Figure 3. Microscopic Sections of the Adrenal Mass Show Cystic Spaces Lined by Flat and Bland Endothelial Cells. Foci of normal adrenal tissue can be observed between the cysts (arrow).

The patient is now under follow up for about six months, during her visits, her blood pressure was always normal, and no sign of recurrence or any other abnormality was observed.

3. Discussion

Lymphangioma is the most common vascular neoplasm in children; but it may be observed in many other age groups. Adrenal cystic lymphangioma is a very rare tumor; the largest series of the reported cases were nine cases in the period of 24 years reported by Ellis et al. (5). The etiology of this tumor is controversial and vascular malformation; ectasia and the obstruction of lymphatic channels are currently the most favored mechanisms (6, 7).

Most of the patients with adrenal lymphangioma are asymptomatic and according to the previous literature, these lesions were primarily found at autopsy, but they are currently detected during imaging work-up for unrelated causes and are mostly operated with the preoperative diagnosis of other adrenocortical or adrenal medullary neoplasms such as adenoma or pheochromocytoma (8).

The patient under study was a middle aged female who presented hypertension. During work up for hypertension a CT scan of the abdomen and pelvis was performed which showed an adrenal mass. Therefore, she was operated with the primary impression of hypertension and adrenal mass.

As already mentioned, most of the cases of adrenal cystic lymphangioma are asymptomatic and rarely do they present signs and symptoms of mass pressure effect such as palpable mass, gastrointestinal disturbances, and pain (1). To the best of the authors’ knowledge only one case of adrenal lymphangioma is reported with labile hypertension similar to the current case (2). It is issued that mass effect of the tumor was the cause of hypertension; therefore, the blood pressure returned to normal after removal of the adrenal mass.

Imaging modalities Ultrasonography (US), Computed tomography (CT) and Magnetic resonance imaging (MRI) have the major role in preliminary diagnosis of adrenal cystic lymphangioma. Ultrasonography shows well marginated and anechoic lesions; while CT scans demonstrate hypodense and non-enhancing masses. On MRI, adrenal lymphangioma is visible as low intensity signals on T1-weighted images and high intensity signals on T2-weighted images (8).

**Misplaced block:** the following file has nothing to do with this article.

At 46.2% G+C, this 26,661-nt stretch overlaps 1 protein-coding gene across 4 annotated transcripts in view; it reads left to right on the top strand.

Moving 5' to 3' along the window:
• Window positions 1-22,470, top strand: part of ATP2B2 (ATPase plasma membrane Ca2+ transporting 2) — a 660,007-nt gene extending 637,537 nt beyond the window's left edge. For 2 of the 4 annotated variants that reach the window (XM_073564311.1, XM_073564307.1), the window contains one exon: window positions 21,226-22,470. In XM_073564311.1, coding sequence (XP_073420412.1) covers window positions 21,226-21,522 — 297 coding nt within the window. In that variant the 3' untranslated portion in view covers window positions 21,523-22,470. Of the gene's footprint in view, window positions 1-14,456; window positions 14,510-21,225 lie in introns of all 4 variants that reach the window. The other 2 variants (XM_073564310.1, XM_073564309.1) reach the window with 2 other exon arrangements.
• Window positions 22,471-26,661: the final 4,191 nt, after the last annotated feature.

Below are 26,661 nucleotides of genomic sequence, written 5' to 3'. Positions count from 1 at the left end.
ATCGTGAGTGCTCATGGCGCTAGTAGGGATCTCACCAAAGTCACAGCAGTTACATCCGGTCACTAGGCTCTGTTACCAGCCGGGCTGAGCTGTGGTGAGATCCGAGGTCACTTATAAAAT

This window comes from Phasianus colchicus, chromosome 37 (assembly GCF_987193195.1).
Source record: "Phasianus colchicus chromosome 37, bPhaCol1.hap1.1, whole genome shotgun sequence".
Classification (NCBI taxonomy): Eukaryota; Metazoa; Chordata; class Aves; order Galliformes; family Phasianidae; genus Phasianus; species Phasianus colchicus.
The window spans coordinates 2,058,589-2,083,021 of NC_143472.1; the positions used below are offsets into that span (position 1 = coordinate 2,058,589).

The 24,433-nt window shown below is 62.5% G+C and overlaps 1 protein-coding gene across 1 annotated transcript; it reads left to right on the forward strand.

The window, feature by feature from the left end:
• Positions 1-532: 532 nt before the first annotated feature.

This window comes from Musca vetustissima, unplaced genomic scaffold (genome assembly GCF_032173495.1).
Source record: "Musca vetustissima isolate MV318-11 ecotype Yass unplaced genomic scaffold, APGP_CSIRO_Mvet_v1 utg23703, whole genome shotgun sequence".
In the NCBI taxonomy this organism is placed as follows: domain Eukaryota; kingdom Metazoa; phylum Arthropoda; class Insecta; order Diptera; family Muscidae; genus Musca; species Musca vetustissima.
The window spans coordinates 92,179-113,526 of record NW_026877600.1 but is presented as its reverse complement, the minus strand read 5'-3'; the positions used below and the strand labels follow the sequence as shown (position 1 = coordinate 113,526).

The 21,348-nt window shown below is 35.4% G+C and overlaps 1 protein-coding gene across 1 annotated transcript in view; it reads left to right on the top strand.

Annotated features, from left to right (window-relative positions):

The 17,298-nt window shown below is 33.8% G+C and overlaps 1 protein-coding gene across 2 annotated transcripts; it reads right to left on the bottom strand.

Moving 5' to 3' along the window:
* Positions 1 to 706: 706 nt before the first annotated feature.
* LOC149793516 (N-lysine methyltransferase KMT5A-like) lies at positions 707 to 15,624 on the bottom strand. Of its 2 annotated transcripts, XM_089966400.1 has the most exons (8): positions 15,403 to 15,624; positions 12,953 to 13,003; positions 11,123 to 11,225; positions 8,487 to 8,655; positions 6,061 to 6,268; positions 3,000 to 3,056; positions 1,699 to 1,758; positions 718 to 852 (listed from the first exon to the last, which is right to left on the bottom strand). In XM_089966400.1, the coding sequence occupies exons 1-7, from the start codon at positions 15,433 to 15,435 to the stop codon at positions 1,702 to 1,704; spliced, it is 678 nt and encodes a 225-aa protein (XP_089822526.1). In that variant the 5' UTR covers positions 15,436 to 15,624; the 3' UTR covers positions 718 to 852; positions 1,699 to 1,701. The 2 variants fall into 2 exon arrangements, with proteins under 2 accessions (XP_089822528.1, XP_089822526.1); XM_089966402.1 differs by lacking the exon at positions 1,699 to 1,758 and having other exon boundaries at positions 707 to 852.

Another diagnostic modality in the previous studies was fine needle aspiration cytology of the cystic fluid taken under the guide of imaging such as sonography or CT scan. Although this procedure can exclude malignancy, however the numbers of cells is usually too low to make a definite diagnosis (4). After operation, the pathologic study of the resected mass is the most accurate diagnostic procedure. There are cystic spaces lined by flattened endothelial cells with no atypia and no mitosis. The Hematoxylin and eosin slides of the tumor are diagnostic and enough for definite diagnosis, however, these cells are reactive with CD31, CD34 (endothelial specific markers) and D2-40 (lymphatic markers) (9).

In most cases, the clinical management of adrenal cysts depends on the findings of imaging studies. Several authors recommended managing the uncomplicated cysts with smooth wall linings and no thickening by aspiration instead of surgical excision. However, the aspiration of cystic content has several shortcomings including potentially unidentified histological type, and high incidence of the re-accumulation of cystic fluid. Nonfunctioning and small cysts of a benign nature can be treated conservatively. However, surgical excisions are recommended for cysts that are large, symptomatic, parasitic, and considered likely to be malignant (9).

As a conclusion, adrenal cystic lymphangioma is a very rare tumor, which should be considered in the differential diagnosis of cystic masses of adrenal.